Teaching the elements of poetry using guided reading can be an effective approach to help students develop their understanding of the different aspects of poetry. Here are some steps to follow:
Finding the Right Poem
Choose a poem that exemplifies the elements of poetry that you want to teach. For example, if you want to teach about imagery and sensory language, choose a poem that has vivid descriptions and appeals to the senses. All of the poetry guided reading lessons include an original poem that matches the content being taught. Below are examples of 2 of the poems included in the inferring guided reading lesson.
Introduce the Elements of Poetry
Introduce the elements of poetry that you want to focus on, such as rhyme, meter, imagery, figurative language, and symbolism. Explain the definition and purpose of each element.
Activate Prior Knowledge
Conduct pre-reading activities that will help your students activate their prior knowledge and prepare them for reading the poem. For example, you could ask them to brainstorm examples of figurative language or to identify different types of rhyme. In this inferring lesson, a script is provided for you in the introduction of the poem.
Read the Poem
Have your students read the poem independently or in small groups. Encourage them to read the poem multiple times to help them understand its meaning and to notice its poetic devices. After your students have read the poem, guide them through a close reading of the poem with a focus on the elements of poetry. Use prompts and questions to help them identify and analyze the poem's poetic devices. For example, you could ask them to identify the poem's rhyme scheme, to explain the meaning of specific metaphors or similes, or to describe the poem's use of imagery.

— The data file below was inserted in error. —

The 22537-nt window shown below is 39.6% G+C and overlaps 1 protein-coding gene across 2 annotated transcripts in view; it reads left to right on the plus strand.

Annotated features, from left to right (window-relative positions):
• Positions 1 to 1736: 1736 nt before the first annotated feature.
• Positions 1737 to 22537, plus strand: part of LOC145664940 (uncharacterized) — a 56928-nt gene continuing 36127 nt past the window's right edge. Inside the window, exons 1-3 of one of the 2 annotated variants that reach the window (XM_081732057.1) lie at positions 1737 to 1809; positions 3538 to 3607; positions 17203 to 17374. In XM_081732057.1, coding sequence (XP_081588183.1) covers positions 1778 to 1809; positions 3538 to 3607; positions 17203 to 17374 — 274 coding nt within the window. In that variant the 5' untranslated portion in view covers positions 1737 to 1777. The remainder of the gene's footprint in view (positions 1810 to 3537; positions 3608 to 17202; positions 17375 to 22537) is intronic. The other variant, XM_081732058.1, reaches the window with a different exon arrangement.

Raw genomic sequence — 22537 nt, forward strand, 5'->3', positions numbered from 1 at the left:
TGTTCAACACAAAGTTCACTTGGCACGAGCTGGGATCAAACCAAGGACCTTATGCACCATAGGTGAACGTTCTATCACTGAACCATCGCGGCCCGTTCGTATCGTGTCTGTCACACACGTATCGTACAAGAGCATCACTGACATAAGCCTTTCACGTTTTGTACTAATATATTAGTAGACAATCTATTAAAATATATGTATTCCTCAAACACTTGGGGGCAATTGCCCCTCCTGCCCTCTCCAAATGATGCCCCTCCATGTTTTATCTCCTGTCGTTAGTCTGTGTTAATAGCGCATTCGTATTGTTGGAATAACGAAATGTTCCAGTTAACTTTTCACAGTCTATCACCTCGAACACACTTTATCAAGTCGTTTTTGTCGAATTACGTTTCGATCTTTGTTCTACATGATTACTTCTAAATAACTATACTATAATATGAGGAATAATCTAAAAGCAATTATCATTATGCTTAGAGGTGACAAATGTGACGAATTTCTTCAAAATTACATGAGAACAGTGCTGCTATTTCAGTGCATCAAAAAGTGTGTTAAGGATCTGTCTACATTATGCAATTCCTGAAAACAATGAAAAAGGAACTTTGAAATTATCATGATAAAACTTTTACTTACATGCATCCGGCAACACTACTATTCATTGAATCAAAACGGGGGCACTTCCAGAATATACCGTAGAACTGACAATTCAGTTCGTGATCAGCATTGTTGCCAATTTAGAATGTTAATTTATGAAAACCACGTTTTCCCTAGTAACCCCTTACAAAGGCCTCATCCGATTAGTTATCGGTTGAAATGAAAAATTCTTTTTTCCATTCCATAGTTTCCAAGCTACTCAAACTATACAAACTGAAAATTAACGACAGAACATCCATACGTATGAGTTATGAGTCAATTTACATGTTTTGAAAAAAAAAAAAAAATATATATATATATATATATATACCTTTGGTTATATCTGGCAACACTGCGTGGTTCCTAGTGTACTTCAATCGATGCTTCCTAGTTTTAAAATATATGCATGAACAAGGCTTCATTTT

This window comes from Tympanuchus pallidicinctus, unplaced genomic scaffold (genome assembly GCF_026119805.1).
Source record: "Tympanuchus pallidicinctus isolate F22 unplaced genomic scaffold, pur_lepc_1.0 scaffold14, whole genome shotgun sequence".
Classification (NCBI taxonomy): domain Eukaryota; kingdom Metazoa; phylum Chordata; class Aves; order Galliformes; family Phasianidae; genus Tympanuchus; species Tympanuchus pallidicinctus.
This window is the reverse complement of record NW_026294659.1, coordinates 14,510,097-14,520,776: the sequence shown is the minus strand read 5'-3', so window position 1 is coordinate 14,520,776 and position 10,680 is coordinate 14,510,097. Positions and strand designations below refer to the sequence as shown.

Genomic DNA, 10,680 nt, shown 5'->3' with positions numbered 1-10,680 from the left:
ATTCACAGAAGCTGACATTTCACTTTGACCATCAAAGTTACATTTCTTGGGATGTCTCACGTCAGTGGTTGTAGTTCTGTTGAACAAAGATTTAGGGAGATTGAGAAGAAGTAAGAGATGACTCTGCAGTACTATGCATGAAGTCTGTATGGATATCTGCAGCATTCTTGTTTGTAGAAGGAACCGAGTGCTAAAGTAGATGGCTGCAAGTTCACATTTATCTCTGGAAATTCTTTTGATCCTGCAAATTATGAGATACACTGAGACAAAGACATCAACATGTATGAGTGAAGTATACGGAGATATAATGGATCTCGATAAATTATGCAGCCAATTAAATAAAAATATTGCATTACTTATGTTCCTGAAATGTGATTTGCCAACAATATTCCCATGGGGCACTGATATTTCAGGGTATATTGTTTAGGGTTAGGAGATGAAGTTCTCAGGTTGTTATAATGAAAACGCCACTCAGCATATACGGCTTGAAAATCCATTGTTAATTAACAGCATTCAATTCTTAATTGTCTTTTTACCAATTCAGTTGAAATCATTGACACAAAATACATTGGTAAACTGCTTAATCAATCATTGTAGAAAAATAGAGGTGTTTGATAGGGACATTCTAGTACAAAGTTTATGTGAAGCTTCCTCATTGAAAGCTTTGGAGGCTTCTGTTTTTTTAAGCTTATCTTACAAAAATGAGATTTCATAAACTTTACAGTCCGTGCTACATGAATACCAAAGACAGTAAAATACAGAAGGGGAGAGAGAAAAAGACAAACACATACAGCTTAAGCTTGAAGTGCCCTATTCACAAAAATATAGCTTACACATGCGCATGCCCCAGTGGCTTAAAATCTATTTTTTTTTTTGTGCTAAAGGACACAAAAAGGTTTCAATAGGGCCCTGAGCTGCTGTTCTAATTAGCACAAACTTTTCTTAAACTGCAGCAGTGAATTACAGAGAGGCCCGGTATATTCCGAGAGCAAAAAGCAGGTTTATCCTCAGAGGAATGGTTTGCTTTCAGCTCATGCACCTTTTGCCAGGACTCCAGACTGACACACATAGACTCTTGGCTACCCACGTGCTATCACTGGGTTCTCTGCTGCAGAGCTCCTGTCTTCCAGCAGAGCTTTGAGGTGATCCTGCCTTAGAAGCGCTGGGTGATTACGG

Discuss the Poem
Facilitate a group discussion about the poem's use of the elements of poetry. Encourage your students to share their thoughts and observations about the poem, and to ask questions of each other. You can also guide the discussion by asking open-ended questions that promote critical thinking and analysis.
Poetry Response with Writing
After your students have read and discussed the poem, have them write a response that demonstrates their understanding of the elements of poetry. For example, you could ask them to write a poem that uses a specific poetic device or to analyze how the poet used imagery to convey a particular mood or theme. Student pages are provided for each poem. They can be assigned digitally or printed for your convenience.
By following these steps, you can help your students develop a deeper understanding and appreciation of the elements of poetry.
Poetry Guided Reading Bundle
Reading comprehension topics included in the poetry bundle:
- Author & Audience
- Central Message
- Descriptive Language
- Mood and Tone
- 6 complete guided reading lessons for teaching 10 different poetry skills. See detailed small group lesson summary pages for more information. 60 total small-group lessons!
- IMPORTANT: There are 6 poems in each set. There is one poem for each of the 6 types of poetry: cinquain, haiku, limerick, free verse, acrostic, and concrete.
- Custom color and B/W Illustrations from Three Birds Art Studio. IG: threebirds_art
- 20 additional poetry questions related to each of the 10 skills to use with any poem. 200 total questions!
- Small group summary lesson page.
- Detailed description with time suggestions for each of the 6 small group steps.
- Teacher strategy guide for differentiating within each lesson.
- A complete teacher page for each lesson.
- 2 student pages for each lesson.
- Digital and printable (black and white) formats are included.
- ANSWER KEYS!
*** there are 6 different poems with custom illustrations in each set. One poem for each lesson!
Lessons include Cinquain Poems, Acrostic Poems, Limerick Poems, Concrete Poems, Haiku Poems, and Free Verse Poems.
Click here to see a blog post using poetry in a reading and writing workshop.